Criminalizing Masculinity
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If you are a heterosexual male of any race, tear yourself away from the war on terrorism and let Howard S. Schwartz inform you of your real enemy. His book, The Revolt of the Primitive: An Inquiry into the Roots of Political Correctness, has just been released by Praeger Publishers in Westport, Ct. The book is a bombshell.

Schwartz, a professor of organizational behavior, shows that feminism has metamorphosed from demands for gender equality into gender warfare against masculinity. The feminists' holy war against "toxic man" is as ferocious in its way as the Muslim holy war against the West.

The virulent form of feminism attacks male sexuality and has succeeded in criminalizing masculinity itself. Feminism criminalized masculinity by inventing attitudinal crimes and conflating them with behavioral crimes.

Schwartz shows that the routine destruction of male military careers and the disproportionate response to the Tailhook "scandal" have everything to do with feminist perception of masculine attitudes and nothing to do with concrete acts of sexual abuse, harassment or discrimination.

Do you remember the female marine who complained of sexual harassment because she experienced the three-mile morning run as "demeaning to women"? If a male had made such a complaint, it would have been regarded as frivolous, and he would have been asked if he had chosen the right service. The female's complaint, however, was taken seriously. The top brass stopped the exercise while the charge was investigated.

This recent news event underlines Schwartz's point that feminists have defined masculine performance and attitudes, such as a protective role toward women and children, as sexist and anti-woman and have lumped expressions of masculinity together with actual acts of harassment and abuse.

Consider the case of Col. James Hallums who was removed in 1997 as chairman of the Dept of Behavioral Sciences at West Point. Hallums, a "soldier of the old school," was brought to West Point because of concerns over the school's deteriorating military and disciplinary standards.

Hallums' unabashed manliness, however, was out of step with a feminized military. Female faculty members charged him with sexual harassment and "creating an intimidating environment." One of his offenses was that, returning from exercise, he walked through the department in a sleeveless shirt and exercise shorts. His confidence in, and display of, his masculinity was considered by female faculty members to be an offensive act.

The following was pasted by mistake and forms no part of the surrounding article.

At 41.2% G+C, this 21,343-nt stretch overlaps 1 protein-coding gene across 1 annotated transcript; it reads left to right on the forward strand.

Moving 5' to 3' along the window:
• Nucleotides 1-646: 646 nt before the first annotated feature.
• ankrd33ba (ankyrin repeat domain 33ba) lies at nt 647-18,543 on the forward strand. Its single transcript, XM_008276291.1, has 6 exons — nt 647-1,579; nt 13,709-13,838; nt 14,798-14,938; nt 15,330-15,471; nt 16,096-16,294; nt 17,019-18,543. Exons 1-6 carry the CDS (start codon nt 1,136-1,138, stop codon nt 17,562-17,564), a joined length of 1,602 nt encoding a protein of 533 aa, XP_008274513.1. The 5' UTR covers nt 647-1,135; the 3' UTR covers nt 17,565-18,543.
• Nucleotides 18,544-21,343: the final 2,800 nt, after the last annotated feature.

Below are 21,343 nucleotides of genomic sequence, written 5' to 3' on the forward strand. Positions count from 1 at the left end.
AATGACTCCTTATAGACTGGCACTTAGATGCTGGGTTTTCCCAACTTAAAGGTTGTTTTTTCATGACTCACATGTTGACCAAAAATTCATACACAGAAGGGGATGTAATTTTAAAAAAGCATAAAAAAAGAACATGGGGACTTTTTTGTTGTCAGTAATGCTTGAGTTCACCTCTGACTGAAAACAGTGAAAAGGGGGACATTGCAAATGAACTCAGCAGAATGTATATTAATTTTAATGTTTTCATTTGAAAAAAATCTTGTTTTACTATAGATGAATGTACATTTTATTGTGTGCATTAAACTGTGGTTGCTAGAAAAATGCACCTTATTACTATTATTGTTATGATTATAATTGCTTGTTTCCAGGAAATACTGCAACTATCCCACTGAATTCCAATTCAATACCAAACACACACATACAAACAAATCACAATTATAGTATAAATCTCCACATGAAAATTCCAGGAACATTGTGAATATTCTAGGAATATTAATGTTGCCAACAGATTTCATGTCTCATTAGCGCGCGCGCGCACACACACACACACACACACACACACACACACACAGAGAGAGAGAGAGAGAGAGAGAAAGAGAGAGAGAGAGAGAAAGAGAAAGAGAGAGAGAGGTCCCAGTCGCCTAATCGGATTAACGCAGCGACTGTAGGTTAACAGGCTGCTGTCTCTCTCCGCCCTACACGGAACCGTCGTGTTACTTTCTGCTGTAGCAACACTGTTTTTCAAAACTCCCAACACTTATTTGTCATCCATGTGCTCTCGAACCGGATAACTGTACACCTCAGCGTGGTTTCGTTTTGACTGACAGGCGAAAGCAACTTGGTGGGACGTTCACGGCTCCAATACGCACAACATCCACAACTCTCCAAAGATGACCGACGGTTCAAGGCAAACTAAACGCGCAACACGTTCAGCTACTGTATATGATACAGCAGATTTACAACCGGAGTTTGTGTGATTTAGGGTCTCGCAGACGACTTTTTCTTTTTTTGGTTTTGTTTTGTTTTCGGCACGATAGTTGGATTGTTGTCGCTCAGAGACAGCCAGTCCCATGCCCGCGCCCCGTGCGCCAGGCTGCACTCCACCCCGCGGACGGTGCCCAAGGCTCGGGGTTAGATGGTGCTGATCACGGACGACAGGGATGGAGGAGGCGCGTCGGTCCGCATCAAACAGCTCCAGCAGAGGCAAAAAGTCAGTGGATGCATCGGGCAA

Consider, also, the case of Admiral Stanley Arthur, vice chief of Naval Operations, veteran of 500 combat missions in Vietnam, winner of eleven Distinguished Flying Crosses, and commanding officer of U.S. Air Forces in the Gulf War who was in line for appointment by President Clinton as commander of U.S. forces in the Pacific.

When a female lieutenant washed out of helicopter school, she blamed it on sexual harassment and enlisted Senator David Durenberger in her cause. The Navy refused to capitulate but agreed to have Admiral Arthur review the record.

Unlike Durenberger, Arthur was unaware of, or unwilling to pander to, the new sexual politics. When documented performance inadequacies prevented Adm. Arthur from overturning the Navy's decision to wash out the lieutenant, he became caught up in the "scandal."

Feminists saw his decision as proof that Arthur was guilty of keeping women barefoot and pregnant in the kitchen and out of combat. Durenberger put a hold on his appointment, and the Navy sacrificed its hero on the altar of political correctness.

All Adm. Arthur did was his duty, but feminists had defined military duty as a masculine agenda. Thus, Arthur was guilty of "sexism."

What makes it possible for extreme irrationality to run roughshod over fact, not only in academic zoos but also in society's most disciplined institution, the military? Schwartz answers that the subjective and the emotive have been elevated over the objective and reason. What counts is not what men do but what women feel.

Women have been taught to feel victimized by men to such an extent that all expressions of masculinity are offensive to feminists. Men who have caught on to this dynamic minimize their vulnerability to charges and destruction of career by becoming effete and showing that they are "in touch with their feelings" and "share your pain ."

Now that masculinity is criminalized, men who are not allied with, and protected by, feminists cannot succeed. Any doubts about this can be expelled by examining how one woman, Lt. Paula Coughlin, was able to destroy so many male naval careers with Tailhook.

It is ironic that American males, demonized and second-class citizens in their own society, are at work liberating Afghan women from Bin Laden and the Taliban. Perhaps the American male should reconquer his home front before he shows his prowess abroad.

Paul Craig Roberts is the author (with Lawrence M. Stratton) of The New Color Line : How Quotas and Privilege Destroy Democracy


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